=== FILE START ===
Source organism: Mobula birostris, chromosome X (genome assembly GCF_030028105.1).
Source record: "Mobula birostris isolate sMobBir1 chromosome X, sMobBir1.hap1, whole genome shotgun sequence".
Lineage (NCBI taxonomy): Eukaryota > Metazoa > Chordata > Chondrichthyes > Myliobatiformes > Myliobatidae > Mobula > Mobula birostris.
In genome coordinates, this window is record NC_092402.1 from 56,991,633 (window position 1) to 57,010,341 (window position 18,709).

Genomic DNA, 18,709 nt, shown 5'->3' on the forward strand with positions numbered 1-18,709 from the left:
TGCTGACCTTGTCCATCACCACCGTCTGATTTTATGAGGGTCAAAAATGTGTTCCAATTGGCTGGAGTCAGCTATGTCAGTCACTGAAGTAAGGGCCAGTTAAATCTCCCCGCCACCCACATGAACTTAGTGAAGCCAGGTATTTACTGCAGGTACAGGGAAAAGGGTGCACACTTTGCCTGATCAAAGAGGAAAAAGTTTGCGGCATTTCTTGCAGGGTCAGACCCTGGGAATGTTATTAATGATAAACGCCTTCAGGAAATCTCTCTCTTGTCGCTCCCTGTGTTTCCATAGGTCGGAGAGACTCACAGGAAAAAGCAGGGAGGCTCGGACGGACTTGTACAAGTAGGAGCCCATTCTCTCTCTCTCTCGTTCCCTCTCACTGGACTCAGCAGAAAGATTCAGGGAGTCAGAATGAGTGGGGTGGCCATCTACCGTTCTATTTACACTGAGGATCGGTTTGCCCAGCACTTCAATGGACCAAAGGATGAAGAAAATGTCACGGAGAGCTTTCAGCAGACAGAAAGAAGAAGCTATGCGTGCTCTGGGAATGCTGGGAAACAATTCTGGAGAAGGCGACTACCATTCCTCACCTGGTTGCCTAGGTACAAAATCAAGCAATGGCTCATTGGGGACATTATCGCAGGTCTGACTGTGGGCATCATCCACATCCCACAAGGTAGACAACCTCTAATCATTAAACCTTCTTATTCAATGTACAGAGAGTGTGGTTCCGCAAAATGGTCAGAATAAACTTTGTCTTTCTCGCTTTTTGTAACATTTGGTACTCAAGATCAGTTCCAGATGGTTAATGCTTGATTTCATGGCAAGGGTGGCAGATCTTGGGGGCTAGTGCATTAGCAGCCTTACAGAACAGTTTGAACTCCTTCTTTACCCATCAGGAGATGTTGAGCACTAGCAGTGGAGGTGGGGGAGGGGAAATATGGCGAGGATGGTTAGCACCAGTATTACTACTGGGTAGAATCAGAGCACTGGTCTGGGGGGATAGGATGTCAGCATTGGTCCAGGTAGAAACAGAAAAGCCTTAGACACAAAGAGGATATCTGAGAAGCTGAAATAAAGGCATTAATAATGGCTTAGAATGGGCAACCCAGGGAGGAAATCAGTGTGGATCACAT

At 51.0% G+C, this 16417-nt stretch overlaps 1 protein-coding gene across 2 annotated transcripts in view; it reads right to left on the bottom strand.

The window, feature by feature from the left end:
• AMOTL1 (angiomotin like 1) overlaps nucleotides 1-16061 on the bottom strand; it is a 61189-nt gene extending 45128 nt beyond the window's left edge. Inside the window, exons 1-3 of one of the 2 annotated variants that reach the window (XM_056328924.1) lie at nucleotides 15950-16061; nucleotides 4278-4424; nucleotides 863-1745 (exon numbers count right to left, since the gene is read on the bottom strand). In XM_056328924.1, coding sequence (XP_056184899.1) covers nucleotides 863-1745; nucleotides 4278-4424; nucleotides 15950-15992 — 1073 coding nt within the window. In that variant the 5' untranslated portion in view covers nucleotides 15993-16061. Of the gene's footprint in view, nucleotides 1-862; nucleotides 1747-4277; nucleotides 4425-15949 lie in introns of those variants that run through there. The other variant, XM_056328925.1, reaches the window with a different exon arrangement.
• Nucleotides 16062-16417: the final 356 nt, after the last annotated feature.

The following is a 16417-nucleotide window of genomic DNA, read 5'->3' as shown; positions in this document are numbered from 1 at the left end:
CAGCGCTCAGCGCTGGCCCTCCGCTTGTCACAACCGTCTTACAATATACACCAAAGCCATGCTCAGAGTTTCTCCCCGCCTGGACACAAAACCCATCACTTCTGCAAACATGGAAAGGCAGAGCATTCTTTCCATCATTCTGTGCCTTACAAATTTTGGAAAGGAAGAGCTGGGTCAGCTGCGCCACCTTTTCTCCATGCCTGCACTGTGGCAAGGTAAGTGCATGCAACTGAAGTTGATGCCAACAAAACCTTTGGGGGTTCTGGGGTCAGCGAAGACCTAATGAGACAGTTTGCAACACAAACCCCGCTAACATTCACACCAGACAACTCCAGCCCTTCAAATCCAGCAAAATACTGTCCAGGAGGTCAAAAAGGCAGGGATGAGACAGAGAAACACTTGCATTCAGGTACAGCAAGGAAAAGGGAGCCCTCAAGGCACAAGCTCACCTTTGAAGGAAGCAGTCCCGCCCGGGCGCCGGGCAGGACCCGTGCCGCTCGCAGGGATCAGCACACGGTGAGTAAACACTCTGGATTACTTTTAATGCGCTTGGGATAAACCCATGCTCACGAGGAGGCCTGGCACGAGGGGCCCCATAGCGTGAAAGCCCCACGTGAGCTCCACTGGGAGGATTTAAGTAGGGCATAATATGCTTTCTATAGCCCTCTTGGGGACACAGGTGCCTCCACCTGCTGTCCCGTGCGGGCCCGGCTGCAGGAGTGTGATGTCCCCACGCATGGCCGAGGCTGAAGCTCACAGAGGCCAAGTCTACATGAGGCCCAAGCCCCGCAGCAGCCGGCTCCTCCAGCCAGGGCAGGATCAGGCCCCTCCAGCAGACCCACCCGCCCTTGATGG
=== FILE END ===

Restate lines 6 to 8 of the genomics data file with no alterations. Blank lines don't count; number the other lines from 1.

TGCTGACCTTGTCCATCACCACCGTCTGATTTTATGAGGGTCAAAAATGTGTTCCAATTGGCTGGAGTCAGCTATGTCAGTCACTGAAGTAAGGGCCAGTTAAATCTCCCCGCCACCCACATGAACTTAGTGAAGCCAGGTATTTACTGCAGGTACAGGGAAAAGGGTGCACACTTTGCCTGATCAAAGAGGAAAAAGTTTGCGGCATTTCTTGCAGGGTCAGACCCTGGGAATGTTATTAATGATAAACGCCTTCAGGAAATCTCTCTCTTGTCGCTCCCTGTGTTTCCATAGGTCGGAGAGACTCACAGGAAAAAGCAGGGAGGCTCGGACGGACTTGTACAAGTAGGAGCCCATTCTCTCTCTCTCTCGTTCCCTCTCACTGGACTCAGCAGAAAGATTCAGGGAGTCAGAATGAGTGGGGTGGCCATCTACCGTTCTATTTACACTGAGGATCGGTTTGCCCAGCACTTCAATGGACCAAAGGATGAAGAAAATGTCACGGAGAGCTTTCAGCAGACAGAAAGAAGAAGCTATGCGTGCTCTGGGAATGCTGGGAAACAATTCTGGAGAAGGCGACTACCATTCCTCACCTGGTTGCCTAGGTACAAAATCAAGCAATGGCTCATTGGGGACATTATCGCAGGTCTGACTGTGGGCATCATCCACATCCCACAAGGTAGACAACCTCTAATCATTAAACCTTCTTATTCAATGTACAGAGAGTGTGGTTCCGCAAAATGGTCAGAATAAACTTTGTCTTTCTCGCTTTTTGTAACATTTGGTACTCAAGATCAGTTCCAGATGGTTAATGCTTGATTTCATGGCAAGGGTGGCAGATCTTGGGGGCTAGTGCATTAGCAGCCTTACAGAACAGTTTGAACTCCTTCTTTACCCATCAGGAGATGTTGAGCACTAGCAGTGGAGGTGGGGGAGGGGAAATATGGCGAGGATGGTTAGCACCAGTATTACTACTGGGTAGAATCAGAGCACTGGTCTGGGGGGATAGGATGTCAGCATTGGTCCAGGTAGAAACAGAAAAGCCTTAGACACAAAGAGGATATCTGAGAAGCTGAAATAAAGGCATTAATAATGGCTTAGAATGGGCAACCCAGGGAGGAAATCAGTGTGGATCACAT

At 51.0% G+C, this 16417-nt stretch overlaps 1 protein-coding gene across 2 annotated transcripts in view; it reads right to left on the bottom strand.

The window, feature by feature from the left end: